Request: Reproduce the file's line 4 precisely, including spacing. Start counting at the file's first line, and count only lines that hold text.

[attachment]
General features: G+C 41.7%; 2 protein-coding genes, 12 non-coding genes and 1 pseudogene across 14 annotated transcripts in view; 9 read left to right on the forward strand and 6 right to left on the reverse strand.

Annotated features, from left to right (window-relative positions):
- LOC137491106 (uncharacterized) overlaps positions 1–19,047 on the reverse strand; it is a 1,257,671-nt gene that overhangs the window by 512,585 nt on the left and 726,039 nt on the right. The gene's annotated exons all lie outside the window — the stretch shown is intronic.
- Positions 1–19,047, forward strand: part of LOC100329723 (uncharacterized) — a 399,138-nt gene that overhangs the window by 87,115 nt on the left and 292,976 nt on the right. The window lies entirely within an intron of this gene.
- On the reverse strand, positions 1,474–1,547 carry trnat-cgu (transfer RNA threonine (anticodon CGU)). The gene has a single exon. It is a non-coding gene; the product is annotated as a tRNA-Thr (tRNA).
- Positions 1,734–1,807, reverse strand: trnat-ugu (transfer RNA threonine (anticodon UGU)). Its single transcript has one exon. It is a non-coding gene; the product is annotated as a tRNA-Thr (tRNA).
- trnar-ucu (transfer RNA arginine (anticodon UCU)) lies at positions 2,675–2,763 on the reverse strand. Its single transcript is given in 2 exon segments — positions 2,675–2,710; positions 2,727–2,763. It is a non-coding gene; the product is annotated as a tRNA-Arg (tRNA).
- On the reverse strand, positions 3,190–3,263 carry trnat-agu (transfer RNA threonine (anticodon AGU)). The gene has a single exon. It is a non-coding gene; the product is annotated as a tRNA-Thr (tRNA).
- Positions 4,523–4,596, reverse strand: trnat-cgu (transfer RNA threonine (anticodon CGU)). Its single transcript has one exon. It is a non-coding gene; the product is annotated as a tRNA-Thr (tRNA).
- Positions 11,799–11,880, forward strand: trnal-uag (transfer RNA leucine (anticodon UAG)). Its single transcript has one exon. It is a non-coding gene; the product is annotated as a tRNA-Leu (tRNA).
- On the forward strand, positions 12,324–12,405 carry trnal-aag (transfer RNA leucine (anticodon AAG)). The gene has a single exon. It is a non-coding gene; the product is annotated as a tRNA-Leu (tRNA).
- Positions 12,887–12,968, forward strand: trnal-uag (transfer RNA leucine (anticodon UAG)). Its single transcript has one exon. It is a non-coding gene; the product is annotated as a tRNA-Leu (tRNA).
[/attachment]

- Positions 1–19,047, forward strand: part of LOC100329723 (uncharacterized) — a 399,138-nt gene that overhangs the window by 87,115 nt on the left and 292,976 nt on the right. The window lies entirely within an intron of this gene.